Went on an amazing winter backpacking trip on a section of the Ice Age Trail (which stretches across the entire state of Wisconsin) in Kettle Moraine State Park Northern Unit. Incredible terrain, big rolling moraines with the trail often following the ridgelines, big sweeping “kettles” or giant rounded indentations, often with water in the bottoms.
Hiking the second day up a moraine
Beautiful weather – that is if you’re into winter camping. We had about 40 degrees and clouds the first day, snow then blue sky the second. The first day we hiked about ten miles after a couple hours of driving up to the park. Ten miles is a long ways let me tell you, especially in uneven terrain with thirty or forty pounds on your back and a pretty nasty cold to boot. We finally straggled into camp, all twelve of us, with plenty of daylight left, surprisingly plenty actually. We had the tents set up, fire made, gear organized and were well into our dinner before it even turned dusk, around 7:30 or so. And thank goodness we had followed Will’s suggestion and set the tents up immediately because a snowstorm rolled in – which was very fun to have. A thick blanket of snow covered the ground and grew deeper through the night, probably six inches worth. Ryan, the trip leader brought his Samoyed, a siberian-bred dog, big puffy white fur – he was about as happy as a dog could be, he was born for that weather and played and thoroughly enjoyed himself.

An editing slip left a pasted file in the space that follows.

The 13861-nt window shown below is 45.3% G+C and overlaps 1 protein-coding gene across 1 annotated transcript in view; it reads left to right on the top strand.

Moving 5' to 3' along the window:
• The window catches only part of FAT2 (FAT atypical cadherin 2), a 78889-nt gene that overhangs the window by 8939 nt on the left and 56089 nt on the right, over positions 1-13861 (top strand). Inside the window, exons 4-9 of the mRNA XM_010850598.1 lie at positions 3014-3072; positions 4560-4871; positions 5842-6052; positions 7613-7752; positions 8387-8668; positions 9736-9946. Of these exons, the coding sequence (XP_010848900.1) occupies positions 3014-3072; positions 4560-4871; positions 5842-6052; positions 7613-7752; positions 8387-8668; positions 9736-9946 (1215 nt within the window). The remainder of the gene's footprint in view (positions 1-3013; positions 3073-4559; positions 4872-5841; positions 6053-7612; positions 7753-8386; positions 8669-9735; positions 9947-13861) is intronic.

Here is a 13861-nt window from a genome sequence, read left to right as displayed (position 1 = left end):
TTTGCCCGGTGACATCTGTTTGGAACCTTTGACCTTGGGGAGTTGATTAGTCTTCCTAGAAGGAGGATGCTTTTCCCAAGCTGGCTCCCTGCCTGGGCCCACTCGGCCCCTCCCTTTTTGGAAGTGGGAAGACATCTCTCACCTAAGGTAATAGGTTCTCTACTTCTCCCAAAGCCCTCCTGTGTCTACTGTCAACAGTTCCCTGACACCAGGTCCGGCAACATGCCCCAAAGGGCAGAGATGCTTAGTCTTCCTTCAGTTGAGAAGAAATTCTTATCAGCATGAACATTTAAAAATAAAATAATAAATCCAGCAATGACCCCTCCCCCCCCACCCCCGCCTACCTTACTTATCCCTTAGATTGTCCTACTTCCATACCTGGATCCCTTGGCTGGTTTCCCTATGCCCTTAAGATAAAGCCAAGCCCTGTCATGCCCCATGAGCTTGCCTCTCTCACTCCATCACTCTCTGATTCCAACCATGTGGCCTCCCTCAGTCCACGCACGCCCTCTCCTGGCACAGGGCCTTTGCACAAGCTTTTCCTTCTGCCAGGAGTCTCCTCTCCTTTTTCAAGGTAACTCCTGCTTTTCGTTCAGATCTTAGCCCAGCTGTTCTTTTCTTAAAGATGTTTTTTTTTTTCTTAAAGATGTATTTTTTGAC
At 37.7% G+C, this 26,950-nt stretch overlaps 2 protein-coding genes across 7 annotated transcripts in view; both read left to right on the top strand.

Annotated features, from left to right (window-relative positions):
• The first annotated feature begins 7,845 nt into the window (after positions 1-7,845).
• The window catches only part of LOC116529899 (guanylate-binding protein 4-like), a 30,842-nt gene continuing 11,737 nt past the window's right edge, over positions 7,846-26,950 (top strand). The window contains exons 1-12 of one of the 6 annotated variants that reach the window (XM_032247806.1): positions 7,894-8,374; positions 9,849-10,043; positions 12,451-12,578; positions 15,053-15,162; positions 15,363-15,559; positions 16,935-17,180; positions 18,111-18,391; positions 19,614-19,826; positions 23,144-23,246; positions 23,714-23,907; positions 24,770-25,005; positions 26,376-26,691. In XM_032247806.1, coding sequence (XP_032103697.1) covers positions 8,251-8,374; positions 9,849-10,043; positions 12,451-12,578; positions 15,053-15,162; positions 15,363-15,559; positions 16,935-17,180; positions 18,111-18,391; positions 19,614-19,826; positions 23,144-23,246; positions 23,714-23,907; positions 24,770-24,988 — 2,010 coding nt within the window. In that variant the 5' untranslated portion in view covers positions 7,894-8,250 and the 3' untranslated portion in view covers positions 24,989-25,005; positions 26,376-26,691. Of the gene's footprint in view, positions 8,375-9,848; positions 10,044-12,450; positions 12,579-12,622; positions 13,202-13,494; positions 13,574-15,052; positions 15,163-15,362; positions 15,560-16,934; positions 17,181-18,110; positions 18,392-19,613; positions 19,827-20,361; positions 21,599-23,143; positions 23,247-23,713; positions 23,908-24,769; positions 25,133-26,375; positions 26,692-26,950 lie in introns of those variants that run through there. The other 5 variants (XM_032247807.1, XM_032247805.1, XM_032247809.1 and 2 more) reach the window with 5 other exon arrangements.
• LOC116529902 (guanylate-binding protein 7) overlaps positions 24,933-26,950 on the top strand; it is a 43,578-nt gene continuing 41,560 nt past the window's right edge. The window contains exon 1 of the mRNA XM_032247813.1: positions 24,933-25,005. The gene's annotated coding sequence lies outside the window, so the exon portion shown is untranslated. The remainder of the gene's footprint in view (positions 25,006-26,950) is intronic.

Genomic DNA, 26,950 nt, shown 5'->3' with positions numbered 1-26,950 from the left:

Jason and Cirque - happy campers
Food was excellent, and eventually after some storytelling and laughing and huddling around the fire as the snow gathered on our backs and hats, people retired to their various tents. I and several others slept in the shelter on the benches along the side. We were all perfectly warm with our winter sleeping bags. I slept like a champ as did the others. The next morning we gradually broke camp, no big rush, getting out of shelter #3 finally at eleven and meandered another six miles, which again is a good bit of distance. And the second day the terrain was quite rugged, especially considering we were so close to Chicago – it was a true wilderness experience. The trail crossed a few roads but we saw only one other hiker out there the entire trip – amazing. The shelter was very cool – I had heard they existed in the midwest but had never seen one.
Shelter #3, fire and snow
It very much reminded me of the Appalachian trail shelters. At the end of the trail a few folks had to drive the car we dropped back to pick up the others at the trailhead where we’d left them the previous day, took over an hour – no matter as we all laid down on a dry section of concrete and enjoyed the sun – many getting a good bit of color.
Crashed out waiting for the shuttled cars to arrive
A great time was had by all. We all met up at Perkins a few miles down the road for a well-deserved late lunch, and then made our way back to the city, refreshed, tired, sore, and generally refreshed, mentally, spiritually, and physically. I left my blackberry off the entire time, what a great feeling.